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Hi everyone,  theoretical question here... I'm attempting to build a bartop arcade machine that will play 2600 carts using the motherboard of an old 2600 I had in horrible shape (And before anyone asks why i would do such a thing, it's just a see-if-I-can project that was inspired by a post in the AA Facebook group).

Big question is this: I will be integrating a small LCD screen with an AV mod to the main board and an amplifier chip that requires 5 volts. Is it possible to use a 12v power supply to the 2600 main board? I would be splicing off of that power supply to the screen and including a voltage regulator to drop it to 5 volts to run the amplifier circuit. I don't want to try just leeching off the 2600 due to the amperage requirements.

From what I have read on the boards, I believe that a 12 volt power supply would still be within the tolerance for the built-in voltage regulator on the 2600 board. In theory can handle up to 35 volts but I would never push it that high. Obviously I would also use a higher amperage 12 volt power supply as it will be running more than just the 2600 board. Any thoughts?

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A 9 volt supply would be best because that is what the 2600 is designed for, as you say the regulator in the 2600 can an input up to 35 volts so in general using a 12V DC supply will be fine as the regulator will still output 5V and the voltage of the input capacitors will be at least 16V.

There are however a couple of caveats though...

1) At 500mA the extra 3 volts will mean an extra 1.5 Watts of power being dissipated in the regulator, this could potentially cause the regulator to go into thermal shutdown periodically depending on how much spare power dissipation capacity the ground plane heatsink of the PCB has to prevent the regulator heating up, consequently you may want to consider adding additional heat sinking.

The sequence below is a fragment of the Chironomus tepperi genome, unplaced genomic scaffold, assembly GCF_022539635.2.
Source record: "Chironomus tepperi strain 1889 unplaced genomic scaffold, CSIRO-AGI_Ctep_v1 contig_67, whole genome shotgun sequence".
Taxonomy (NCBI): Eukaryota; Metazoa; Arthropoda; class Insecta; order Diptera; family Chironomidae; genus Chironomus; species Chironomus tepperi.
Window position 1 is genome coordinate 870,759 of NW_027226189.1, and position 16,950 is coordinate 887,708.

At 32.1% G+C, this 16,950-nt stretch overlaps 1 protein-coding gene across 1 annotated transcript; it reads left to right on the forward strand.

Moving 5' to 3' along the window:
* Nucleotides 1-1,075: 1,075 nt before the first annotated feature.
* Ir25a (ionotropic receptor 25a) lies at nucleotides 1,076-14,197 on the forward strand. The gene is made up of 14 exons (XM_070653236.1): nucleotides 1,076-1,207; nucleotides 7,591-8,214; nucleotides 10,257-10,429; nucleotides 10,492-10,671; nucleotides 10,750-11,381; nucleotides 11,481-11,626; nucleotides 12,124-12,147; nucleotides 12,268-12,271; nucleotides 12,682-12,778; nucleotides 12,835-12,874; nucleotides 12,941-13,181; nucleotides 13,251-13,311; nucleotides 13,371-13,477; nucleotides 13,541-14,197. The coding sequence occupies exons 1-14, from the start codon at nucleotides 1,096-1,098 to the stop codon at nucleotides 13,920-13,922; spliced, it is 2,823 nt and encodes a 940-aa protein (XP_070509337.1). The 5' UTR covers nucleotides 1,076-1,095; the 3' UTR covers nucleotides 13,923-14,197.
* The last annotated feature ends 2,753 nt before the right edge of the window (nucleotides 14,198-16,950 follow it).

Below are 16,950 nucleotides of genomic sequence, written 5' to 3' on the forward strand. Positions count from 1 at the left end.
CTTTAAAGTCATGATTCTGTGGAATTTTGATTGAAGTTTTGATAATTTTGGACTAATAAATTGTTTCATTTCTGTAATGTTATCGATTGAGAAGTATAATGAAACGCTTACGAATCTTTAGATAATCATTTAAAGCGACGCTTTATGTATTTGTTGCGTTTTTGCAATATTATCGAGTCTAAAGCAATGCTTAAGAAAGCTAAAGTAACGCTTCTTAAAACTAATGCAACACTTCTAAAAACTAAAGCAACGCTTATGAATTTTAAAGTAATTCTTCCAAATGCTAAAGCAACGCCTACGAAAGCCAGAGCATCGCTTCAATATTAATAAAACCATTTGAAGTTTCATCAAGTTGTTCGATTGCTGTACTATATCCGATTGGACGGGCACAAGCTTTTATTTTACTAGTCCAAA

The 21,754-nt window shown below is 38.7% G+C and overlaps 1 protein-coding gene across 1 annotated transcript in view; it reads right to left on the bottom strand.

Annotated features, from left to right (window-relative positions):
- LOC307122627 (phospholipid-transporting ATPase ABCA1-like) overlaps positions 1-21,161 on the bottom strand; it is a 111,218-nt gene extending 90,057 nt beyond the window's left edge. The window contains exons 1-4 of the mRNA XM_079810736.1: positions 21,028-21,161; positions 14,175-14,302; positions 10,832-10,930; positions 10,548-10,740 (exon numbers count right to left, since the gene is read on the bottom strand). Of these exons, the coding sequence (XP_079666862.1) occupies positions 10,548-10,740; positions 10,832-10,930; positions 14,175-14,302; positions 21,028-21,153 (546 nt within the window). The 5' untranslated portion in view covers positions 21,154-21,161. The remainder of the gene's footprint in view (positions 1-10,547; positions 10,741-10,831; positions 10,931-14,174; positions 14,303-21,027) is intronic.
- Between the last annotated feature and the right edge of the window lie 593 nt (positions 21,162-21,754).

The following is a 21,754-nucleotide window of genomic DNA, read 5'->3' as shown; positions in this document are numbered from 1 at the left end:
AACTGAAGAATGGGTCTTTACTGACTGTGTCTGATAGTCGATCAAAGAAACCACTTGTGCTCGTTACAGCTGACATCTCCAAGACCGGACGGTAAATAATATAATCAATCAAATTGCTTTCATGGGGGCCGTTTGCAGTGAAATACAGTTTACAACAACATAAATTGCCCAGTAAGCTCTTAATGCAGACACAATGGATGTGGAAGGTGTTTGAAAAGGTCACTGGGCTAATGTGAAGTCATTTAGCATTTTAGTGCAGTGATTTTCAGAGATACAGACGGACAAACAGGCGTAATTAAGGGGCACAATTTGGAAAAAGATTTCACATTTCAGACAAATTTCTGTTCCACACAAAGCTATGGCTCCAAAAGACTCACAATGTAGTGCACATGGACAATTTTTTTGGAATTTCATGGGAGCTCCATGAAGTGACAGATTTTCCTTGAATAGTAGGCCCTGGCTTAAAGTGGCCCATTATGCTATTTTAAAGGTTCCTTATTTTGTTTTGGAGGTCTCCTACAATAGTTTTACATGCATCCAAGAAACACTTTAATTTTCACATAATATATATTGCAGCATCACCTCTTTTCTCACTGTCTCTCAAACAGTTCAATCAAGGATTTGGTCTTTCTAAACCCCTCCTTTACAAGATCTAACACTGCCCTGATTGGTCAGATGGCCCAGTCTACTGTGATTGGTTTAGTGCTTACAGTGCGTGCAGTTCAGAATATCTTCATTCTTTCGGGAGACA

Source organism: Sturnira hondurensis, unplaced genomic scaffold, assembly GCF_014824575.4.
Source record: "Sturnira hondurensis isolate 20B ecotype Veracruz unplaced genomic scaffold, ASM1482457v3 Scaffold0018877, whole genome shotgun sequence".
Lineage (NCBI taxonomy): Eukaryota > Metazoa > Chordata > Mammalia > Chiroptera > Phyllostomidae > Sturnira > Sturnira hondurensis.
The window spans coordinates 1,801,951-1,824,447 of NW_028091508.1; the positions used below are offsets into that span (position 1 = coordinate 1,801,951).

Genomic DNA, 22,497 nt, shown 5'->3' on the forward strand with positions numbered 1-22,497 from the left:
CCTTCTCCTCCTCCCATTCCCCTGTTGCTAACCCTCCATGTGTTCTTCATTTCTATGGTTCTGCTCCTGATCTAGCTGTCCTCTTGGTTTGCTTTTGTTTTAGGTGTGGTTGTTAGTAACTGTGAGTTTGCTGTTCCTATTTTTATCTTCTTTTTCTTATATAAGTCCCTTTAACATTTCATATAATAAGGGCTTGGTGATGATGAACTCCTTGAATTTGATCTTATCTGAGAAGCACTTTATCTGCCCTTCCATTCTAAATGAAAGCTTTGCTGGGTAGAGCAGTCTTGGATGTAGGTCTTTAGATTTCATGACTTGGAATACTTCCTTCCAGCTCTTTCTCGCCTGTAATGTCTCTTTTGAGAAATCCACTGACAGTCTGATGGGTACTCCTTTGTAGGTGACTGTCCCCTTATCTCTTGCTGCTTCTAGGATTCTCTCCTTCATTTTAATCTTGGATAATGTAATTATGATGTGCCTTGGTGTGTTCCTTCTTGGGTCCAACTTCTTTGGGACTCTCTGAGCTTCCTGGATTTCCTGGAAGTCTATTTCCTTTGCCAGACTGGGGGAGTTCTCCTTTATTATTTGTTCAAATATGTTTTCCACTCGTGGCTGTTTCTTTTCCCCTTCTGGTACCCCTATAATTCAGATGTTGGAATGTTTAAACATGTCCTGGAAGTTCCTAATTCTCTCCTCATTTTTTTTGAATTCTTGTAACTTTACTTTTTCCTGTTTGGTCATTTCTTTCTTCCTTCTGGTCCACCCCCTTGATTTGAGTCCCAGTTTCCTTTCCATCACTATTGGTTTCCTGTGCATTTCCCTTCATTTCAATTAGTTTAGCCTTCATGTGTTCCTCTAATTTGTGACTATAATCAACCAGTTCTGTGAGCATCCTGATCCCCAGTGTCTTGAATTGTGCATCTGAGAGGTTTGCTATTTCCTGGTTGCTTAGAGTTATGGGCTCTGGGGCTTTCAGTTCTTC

2) If you are using an unregulated/stabilised power source (output voltage when not power something it higher that that specified) and are not taking the specified current from it then the output voltage will likely be higher than 12V, thereby increasing the extra power dissipation in the 2600's voltage regulator further.

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6 hours ago, Stephen Moss said:

A 9 volt supply would be best because that is what the 2600 is designed for, as you say the regulator in the 2600 can an input up to 35 volts so in general using a 12V DC supply will be fine as the regulator will still output 5V and the voltage of the input capacitors will be at least 16V.

There are however a couple of caveats though...